Date: July 16, 2010
The Wisconsin National Guard was selected Monday (July 12) to be one of eight states to field new teams of up to 170 Soldiers and Airmen capable of rescuing, decontaminating and evacuating victims of a weapons of mass destruction attack on American soil. The team is known as a CERFP, a Chemical, Biological, Radiological, Nuclear and Explosive (CBRNE) Enhanced Response Force Package. Under the 2010 reorganization of the Department of Defense's domestic CBRNE consequence management enterprise, initiated during the 2010 Quadrennial Defense Review, the National Guard is to provide 10 homeland response forces - one for each FEMA district - as well as 17 total CERFP teams.
"The Wisconsin National Guard is honored to have a CERFP mission," said Brig. Gen. Don Dunbar, adjutant general of Wisconsin. "Our staff worked hard and developed a sound proposal, and I know the men and women in the Wisconsin National Guard will quickly develop and validate this capability."
Wisconsin's CERFP team, expected to be up and running by 2012, will operate in FEMA Region 5, which also includes Illinois, Michigan, Minnesota, Indiana and Ohio. Illinois and Minnesota were already designated to host CERFP teams; Indiana and Wisconsin were among the eight states chosen July 12 to field CERFP teams. The Ohio National Guard was one of eight organizations originally tasked with providing a CERFP team to now field the larger homeland response force.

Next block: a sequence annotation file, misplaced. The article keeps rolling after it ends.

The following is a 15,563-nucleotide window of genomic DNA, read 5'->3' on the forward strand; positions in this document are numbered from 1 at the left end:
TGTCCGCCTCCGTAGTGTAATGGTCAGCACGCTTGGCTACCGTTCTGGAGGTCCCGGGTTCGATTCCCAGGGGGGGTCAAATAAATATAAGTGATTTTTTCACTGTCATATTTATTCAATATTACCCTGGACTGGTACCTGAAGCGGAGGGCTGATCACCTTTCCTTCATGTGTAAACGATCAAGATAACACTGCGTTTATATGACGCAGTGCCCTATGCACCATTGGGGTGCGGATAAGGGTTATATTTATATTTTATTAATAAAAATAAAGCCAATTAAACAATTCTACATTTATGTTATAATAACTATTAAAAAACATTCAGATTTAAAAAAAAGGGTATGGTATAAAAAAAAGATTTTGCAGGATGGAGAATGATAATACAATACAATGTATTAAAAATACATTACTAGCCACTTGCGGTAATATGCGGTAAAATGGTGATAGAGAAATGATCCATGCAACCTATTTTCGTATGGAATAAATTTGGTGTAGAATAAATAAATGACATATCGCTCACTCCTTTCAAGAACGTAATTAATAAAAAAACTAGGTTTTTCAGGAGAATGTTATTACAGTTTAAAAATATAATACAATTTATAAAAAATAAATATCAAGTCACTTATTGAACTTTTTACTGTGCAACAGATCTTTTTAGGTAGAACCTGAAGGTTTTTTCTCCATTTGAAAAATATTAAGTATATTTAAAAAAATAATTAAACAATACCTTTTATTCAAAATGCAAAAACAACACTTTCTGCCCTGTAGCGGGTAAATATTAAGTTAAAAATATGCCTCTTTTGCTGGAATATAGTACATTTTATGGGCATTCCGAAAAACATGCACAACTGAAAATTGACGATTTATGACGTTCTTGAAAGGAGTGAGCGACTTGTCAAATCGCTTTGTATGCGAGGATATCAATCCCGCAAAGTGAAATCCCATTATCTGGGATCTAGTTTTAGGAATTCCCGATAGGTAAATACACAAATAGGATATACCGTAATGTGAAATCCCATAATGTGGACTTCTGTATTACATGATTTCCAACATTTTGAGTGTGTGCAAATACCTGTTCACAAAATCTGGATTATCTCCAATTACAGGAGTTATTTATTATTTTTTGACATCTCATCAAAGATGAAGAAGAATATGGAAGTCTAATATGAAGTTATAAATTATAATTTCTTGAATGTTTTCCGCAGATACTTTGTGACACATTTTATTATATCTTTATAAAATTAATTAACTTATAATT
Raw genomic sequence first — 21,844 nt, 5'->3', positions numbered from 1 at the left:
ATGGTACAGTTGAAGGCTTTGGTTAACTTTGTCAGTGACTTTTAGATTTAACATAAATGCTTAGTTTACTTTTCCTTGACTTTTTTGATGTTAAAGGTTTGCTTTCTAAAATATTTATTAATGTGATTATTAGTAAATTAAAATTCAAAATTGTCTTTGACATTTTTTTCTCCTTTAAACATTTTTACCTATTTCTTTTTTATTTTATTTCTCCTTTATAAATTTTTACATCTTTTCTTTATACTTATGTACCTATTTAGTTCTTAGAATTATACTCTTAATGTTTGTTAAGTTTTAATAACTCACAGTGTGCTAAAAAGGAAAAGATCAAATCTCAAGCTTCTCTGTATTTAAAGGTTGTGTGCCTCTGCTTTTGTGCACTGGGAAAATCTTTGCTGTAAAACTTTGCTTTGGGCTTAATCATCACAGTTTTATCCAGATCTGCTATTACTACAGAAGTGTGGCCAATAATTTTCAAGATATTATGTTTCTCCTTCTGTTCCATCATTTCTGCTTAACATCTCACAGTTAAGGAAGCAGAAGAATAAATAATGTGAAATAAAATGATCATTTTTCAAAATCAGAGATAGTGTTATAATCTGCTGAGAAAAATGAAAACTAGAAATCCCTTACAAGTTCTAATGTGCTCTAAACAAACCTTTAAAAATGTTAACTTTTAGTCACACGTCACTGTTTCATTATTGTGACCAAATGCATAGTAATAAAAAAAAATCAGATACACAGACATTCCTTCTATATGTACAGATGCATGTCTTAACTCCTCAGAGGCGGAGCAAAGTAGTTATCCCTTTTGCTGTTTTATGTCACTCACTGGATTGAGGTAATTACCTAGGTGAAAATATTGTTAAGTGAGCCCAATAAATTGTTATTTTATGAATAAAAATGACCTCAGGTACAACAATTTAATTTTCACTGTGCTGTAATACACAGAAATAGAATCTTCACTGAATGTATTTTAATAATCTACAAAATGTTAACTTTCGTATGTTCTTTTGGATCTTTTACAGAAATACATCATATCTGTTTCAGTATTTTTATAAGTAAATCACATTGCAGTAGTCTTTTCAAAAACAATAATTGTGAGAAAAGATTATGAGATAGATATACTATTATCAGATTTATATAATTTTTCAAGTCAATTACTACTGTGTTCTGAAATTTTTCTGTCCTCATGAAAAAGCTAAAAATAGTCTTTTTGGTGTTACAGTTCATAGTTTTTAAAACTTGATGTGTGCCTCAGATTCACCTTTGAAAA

"We will be looking to these experienced units to help with this mission as we bring more capacity into the system," said Gen. Craig R. McKinley, National Guard Bureau chief. "This will bring an equilibrium of population, geography and threat to balance any response needed in this no-fail mission."
The Madison-based 54th CST - one of 57 full-time National Guard civil support teams mandated by Congress and designed for emergencies or terror attacks involving weapons of mass destruction, natural disasters or toxic industrial chemical accidents - remains part of the new CBRNE consequence management enterprise. The scope of the CST is different from the CERFP in that it assists civilian first responders by identifying and assessing chemical, biological and radiological agents. The CST is not equipped to conduct mass decontamination operations. The CERFP is designed for situations too large for a CST to handle alone.
Ten new full-time members will oversee the daily operations of Wisconsin's CERFP, but like most Guard capabilities, traditional Guard Soldiers and Airmen make up the bulk of the unit's staff. The CERFP will include medical personnel, engineers for search and extraction, chemical unit personnel for decontamination, and a command and control section. The mission calls for a CERFP to respond to an incident site within 6 to 12 hours, usually by road. The headquarters for the Wisconsin CERFP has not been determined.
Besides Wisconsin and Indiana, other National Guard organizations assigned CERFP missions include Alabama, Puerto Rico, Louisiana, Kentucky, Nevada, Oregon, Maine, West Virginia, Colorado, Illinois, Florida, Hawaii, Virginia, Minnesota and Nebraska.